In the wake of apartheid, South Africa has produced some of the most important pioneers in the fight for LGBTQ+ equality on the continent. One of these is Funeka Soldaat, a Western Cape activist who recently published uHambo, an inspiring autobiography about her experiences of discrimination and hate.
The co-founder of an advocacy organisation based in Khayelitsha, Soldaat is unrepentant in exposing the intersection between social inequality, patriarchy and the challenges faced by LGBTQ+ people.
MambaOnline spoke to Soldaat to find out more about her autobiography and the important activism she does for the community.
“I wrote uHambo [Journey] to secure the legacy of black lesbians in townships,” says Soldaat from the Makhaza section in the township of Khayelitsha in Cape Town. “It was to reflect and deal with the past and the loss from my family.”
The book, she explains, exists in the context of queer people needing to authentically document and write their own stories and histories, rather than this being done from the outside.
The LGBTQ+ community is one of the main targets of hate crimes in South Africa. Lesbian women in particular tend to be victims of so-called ‘corrective rape’ and murder, especially in townships and peri-urban areas.
As a corrective rape survivor herself, Soldaat says that writing the book helped her to address many of her own traumas. In 1995, she was attacked by four men not far from her home in Khayelitsha. When she went to the police to report the rape, officers refused to take her statement. “I went home and slept after that. My life was now a disaster,” she told the Khayelitsha commission of inquiry into policing in 2014.
Things haven’t changed a great deal and studies have shown that LGBTQ+ people still do not trust the police when it comes to reporting hate crimes. A 2016 report also found that 41% of LGBT people said they knew of someone who had been killed due to their sexual orientation or gender identity.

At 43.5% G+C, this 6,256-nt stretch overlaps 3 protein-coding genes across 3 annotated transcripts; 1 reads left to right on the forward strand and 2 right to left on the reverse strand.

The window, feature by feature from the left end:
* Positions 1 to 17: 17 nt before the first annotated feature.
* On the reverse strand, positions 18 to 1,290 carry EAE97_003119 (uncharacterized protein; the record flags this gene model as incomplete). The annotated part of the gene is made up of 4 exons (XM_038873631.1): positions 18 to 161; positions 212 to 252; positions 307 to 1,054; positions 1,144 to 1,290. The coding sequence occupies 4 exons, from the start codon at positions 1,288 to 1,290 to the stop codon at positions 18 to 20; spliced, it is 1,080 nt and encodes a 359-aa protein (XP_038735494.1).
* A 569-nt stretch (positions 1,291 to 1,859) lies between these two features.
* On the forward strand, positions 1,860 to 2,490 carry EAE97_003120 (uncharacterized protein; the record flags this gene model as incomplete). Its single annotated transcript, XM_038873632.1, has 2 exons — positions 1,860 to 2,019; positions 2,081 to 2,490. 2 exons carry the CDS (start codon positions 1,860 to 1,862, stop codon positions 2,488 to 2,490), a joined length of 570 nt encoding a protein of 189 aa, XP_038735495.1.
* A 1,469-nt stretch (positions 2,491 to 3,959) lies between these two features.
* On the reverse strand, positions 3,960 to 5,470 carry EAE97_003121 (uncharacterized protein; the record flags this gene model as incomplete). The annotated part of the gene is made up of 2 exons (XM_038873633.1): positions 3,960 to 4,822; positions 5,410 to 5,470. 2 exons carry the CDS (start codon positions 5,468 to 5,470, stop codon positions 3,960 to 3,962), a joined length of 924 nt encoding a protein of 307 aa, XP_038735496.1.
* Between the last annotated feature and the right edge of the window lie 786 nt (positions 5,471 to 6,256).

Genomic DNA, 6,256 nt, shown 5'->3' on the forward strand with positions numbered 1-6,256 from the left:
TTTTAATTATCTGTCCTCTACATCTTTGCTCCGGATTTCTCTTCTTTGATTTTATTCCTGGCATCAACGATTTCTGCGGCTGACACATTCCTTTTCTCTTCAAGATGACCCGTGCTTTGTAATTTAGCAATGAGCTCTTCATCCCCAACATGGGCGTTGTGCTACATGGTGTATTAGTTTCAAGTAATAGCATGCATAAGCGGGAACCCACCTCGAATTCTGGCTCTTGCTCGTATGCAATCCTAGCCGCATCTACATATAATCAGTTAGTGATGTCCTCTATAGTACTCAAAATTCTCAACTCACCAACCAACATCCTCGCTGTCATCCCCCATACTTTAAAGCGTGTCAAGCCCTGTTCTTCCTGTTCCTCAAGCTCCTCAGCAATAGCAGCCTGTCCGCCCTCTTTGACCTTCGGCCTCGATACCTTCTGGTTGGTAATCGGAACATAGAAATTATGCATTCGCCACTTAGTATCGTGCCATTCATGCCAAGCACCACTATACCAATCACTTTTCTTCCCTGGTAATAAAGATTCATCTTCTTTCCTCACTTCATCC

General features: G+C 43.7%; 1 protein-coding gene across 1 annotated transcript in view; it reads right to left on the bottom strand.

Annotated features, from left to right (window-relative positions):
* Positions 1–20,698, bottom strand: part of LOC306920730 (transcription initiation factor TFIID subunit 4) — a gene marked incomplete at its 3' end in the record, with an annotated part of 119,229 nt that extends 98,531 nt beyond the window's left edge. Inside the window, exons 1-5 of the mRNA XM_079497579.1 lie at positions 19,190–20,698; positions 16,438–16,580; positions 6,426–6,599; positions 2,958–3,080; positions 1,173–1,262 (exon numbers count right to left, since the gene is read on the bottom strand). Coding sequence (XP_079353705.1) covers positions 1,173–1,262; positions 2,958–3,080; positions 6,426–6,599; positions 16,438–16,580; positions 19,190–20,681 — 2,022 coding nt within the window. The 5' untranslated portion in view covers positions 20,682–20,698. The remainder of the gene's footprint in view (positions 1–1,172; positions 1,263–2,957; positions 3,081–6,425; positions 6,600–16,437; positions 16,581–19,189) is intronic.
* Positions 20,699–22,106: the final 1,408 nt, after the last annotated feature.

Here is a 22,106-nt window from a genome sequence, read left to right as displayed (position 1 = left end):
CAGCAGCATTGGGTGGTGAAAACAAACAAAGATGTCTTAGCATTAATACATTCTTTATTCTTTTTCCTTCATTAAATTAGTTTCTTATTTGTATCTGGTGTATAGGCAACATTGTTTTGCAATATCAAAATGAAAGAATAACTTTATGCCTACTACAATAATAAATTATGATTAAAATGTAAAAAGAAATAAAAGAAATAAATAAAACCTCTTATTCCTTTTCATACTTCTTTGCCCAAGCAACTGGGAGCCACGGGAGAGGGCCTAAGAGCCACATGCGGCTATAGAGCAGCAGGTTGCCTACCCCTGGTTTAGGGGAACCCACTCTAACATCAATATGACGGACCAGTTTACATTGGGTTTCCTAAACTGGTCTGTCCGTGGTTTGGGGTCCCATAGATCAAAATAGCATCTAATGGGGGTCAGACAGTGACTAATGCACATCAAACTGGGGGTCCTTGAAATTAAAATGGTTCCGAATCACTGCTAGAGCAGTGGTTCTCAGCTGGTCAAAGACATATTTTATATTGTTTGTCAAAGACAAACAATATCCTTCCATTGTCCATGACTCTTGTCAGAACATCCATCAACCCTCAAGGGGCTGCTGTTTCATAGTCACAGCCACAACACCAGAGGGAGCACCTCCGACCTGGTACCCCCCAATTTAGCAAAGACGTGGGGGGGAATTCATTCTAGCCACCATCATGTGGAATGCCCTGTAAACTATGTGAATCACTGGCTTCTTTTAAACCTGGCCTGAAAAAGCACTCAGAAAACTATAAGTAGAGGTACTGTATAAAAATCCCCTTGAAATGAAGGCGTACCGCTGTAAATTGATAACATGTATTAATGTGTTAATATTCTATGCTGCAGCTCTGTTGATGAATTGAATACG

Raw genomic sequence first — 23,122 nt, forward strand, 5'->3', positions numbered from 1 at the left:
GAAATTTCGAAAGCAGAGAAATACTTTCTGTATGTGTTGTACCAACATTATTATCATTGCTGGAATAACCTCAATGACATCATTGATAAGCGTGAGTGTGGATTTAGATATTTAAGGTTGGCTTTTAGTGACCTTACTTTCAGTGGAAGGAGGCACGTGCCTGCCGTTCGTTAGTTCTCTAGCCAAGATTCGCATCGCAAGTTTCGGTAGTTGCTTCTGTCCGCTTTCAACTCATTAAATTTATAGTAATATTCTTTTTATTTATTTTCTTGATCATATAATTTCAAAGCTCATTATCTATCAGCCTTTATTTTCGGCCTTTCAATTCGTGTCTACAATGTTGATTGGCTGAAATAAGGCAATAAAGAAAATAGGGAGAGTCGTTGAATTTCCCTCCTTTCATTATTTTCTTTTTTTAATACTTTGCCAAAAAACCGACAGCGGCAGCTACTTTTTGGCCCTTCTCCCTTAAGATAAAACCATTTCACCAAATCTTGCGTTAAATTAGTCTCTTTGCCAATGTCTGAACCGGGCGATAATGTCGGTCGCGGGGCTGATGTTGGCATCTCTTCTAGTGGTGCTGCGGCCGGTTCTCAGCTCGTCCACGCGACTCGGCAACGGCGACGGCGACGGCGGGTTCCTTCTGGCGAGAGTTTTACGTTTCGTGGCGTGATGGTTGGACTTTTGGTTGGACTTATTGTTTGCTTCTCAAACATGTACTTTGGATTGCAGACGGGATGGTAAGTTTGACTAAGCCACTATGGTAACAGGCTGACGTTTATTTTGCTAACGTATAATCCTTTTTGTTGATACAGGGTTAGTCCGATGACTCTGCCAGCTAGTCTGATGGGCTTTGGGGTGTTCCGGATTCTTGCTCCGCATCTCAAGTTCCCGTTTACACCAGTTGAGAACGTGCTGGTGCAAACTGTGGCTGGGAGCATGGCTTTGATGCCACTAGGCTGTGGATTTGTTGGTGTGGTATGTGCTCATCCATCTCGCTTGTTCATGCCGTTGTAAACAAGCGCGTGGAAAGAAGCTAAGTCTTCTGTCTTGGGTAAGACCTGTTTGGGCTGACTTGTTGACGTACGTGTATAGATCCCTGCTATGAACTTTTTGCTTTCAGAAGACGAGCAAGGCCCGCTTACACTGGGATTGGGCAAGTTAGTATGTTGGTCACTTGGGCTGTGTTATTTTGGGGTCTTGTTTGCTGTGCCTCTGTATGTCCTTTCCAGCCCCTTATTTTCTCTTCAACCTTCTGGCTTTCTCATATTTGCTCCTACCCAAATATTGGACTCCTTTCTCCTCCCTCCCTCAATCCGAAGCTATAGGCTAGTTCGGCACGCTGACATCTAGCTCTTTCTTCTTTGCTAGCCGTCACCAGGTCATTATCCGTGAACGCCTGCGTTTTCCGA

Just last year, Noxolo Mabona Klaas, a 23-year-old lesbian woman was brutally murdered in Strand, Cape Town on New Year’s Day. It was, however, the 2006 murder of Zoliswa Nkonyana that inspired Soldaat to co-found her organisation, Free Gender. The 19-year-old was beaten, stoned and stabbed to death by a group of around 20 men. Only four were convicted of her murder after an astounding six-year-long trial.
These incidents are what prompt Soldaat to continue to stand up and affirm the value of the lives of black lesbian women in an anti-queer society. Free Gender has played a major role in providing support for queer women in the area and helping to ensure that victims receive some degree of justice.
A struggle icon from the 60s, Soldaat says that at the time she did not have the opportunity to come out and “properly” address the issues that were faced by herself as a black lesbian woman in the country.
“The focus [during the struggle] to all of us was apartheid and my biggest challenge was that I never had a reference; because of my sexual orientation,” says Soldaat.
Funeka Soldaat (Facebook)
While the narrative of homosexuality being deemed un-African by many is a reality, she believes that we need to constantly challenge this belief to educate those who do not accept being queer. Soldaat asserts that queer people are ‘normal’ and their genders and sexual orientations have got nothing to do with culture.
Now married to her wife, Ntandokazi, Soldaat hopes that her book will educate and inspire young black lesbian women in particular about gender diversity and sexuality and living in an often unwelcoming society.
“A lot has changed after democracy, with all the homophobic laws now being destroyed. However, this is not to say the young generation does not face any new challenges. We need to support them,” she says. “Education is the only hope to independence and most importantly, coming out has to be your own decision that you have to think about carefully.”
uHambo was officially launched in February. It is available for purchase at Free Gender’s office in Khayelitsha or you can place an order via email on firstname.lastname@example.org.